In addition, AP-CD/LD treatment demonstrated a reduction of approximately 42% in total ON time with troublesome Dyskinesia, from 1.2 hours to 0.7 hours, during 24-hour periods
The proportion of good ON time during waking hours was increased from approximately 61% to approximately 77% (P<0.0001). In addition, a statistically significant reduction in the total number of Levodopa daily doses from 5.4 to 4.0 was achieved (P<0.0001).
Phase 3 Clinical Studies of AP-CD/LD
Intec Pharma completed a global, pivotal Phase 3 clinical trial of AP-CD/LD in advanced Parkinson’s disease. The Phase 3 “ACCORDANCE” clinical trial of AP-CD/LD was a multi-center, global, randomized, double-blind, double-dummy, active-controlled, parallel-group study in adult subjects with fluctuating PD. The primary efficacy endpoint was the change from baseline to endpoint in the percent of daily OFF time during waking hours based on Hauser home diaries. The study was 90% powered to be statistically significant for a one-hour difference in OFF time.
The study was conducted at over 90 clinical sites throughout the U.S., Europe and Israel. Prior to the 13-week randomized and double-blinded portion of the study, the ACCORDANCE study had two open label periods of 6 weeks each during which all patients in these open label periods were first stabilized and then optimized on the active comparator, Sinemet®, and then on AP-CD/LD. The study enrolled 462 patients in the Sinemet titration period to provide for the 320 patients that were randomized into the 13-week, double-blinded portion of the study. All patients completing the 13-week randomized period were eligible to continue in an open-label extension study in which they receive treatment with AP-CD/LD for an additional 12 months. More than 90% of eligible patients elected to enter the OLE study.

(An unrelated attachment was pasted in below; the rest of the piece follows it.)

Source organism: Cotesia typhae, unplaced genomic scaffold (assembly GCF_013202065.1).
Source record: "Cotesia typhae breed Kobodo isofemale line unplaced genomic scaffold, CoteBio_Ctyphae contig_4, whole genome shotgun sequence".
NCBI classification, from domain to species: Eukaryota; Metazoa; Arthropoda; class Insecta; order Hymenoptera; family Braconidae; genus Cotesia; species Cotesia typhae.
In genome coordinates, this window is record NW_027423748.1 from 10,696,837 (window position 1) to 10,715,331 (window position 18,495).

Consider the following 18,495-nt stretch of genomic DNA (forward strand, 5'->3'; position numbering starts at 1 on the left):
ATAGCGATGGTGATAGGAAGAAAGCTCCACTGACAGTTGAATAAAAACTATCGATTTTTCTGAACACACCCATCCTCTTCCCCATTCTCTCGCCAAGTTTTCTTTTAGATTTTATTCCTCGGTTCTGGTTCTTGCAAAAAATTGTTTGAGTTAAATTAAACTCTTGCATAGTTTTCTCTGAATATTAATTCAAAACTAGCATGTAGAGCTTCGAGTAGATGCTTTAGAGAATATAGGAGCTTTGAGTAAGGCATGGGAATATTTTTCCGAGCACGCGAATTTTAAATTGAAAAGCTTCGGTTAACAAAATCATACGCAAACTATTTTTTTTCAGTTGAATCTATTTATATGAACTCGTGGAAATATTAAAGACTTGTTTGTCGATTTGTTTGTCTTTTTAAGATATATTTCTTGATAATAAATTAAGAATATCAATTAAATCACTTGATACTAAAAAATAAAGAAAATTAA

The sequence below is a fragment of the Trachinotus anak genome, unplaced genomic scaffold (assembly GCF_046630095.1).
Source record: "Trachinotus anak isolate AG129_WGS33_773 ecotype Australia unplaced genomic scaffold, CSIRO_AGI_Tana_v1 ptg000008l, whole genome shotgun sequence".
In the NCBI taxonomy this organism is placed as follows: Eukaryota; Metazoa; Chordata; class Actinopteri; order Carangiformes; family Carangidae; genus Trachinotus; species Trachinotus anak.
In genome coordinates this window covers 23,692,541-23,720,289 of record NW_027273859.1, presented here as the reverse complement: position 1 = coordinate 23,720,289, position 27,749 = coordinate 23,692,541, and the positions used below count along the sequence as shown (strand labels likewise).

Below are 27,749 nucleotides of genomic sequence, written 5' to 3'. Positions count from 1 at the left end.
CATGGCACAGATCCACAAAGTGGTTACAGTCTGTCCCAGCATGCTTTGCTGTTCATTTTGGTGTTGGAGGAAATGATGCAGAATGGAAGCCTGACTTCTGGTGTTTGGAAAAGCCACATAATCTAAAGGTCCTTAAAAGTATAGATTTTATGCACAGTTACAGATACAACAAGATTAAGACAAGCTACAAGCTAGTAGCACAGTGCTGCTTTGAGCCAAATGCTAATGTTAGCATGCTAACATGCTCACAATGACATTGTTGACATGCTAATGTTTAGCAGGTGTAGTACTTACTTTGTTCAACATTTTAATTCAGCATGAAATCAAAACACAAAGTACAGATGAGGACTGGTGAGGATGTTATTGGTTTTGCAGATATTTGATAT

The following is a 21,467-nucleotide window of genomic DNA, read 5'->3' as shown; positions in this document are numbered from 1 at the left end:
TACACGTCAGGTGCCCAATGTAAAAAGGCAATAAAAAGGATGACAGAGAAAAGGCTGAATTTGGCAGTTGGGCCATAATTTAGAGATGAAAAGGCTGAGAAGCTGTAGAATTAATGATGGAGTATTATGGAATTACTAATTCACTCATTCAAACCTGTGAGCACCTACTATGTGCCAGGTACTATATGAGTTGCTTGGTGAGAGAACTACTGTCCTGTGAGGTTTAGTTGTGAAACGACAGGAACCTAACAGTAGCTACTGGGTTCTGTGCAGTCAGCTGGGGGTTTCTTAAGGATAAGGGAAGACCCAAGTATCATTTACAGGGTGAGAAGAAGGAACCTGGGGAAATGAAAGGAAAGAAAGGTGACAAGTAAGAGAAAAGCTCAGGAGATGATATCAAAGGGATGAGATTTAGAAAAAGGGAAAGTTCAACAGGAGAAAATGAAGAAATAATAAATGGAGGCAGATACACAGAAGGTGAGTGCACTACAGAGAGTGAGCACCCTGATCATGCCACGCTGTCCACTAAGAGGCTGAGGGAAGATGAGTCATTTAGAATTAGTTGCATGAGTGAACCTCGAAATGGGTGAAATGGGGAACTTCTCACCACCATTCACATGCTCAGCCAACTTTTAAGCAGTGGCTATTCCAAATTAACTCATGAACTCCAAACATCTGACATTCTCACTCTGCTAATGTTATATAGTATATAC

The study showed that AP-CD/LD provided treatment for Parkinson’s disease symptoms but did not demonstrate a statistically significant reduction in OFF time over that obtained with IR-CD/LD under the conditions established in the protocol. In preliminary review, AP-CD/LD provided meaningful reduction in OFF time for those patients who were dosed at 1.6 to 2.0 times the IR-CD/LD dose, which is comparable to the ratios of other extended release LD products. Treatment-emergent adverse effects (TEAEs) observed with AP-CD/LD were generally consistent with the known safety profile of CD/LD formulations and no new safety issues were observed throughout the double-blinded study, during the gastroscopy safety sub-study or the 12-month open-label extension (OLE) study.
Intec Pharma continues to analyze the full data set and expects that such findings will help inform the strategy for AP-CD/LD moving forward in PD.
To learn more about our AP-CD/LD program in Parkinson’s disease, please contact firstname.lastname@example.org.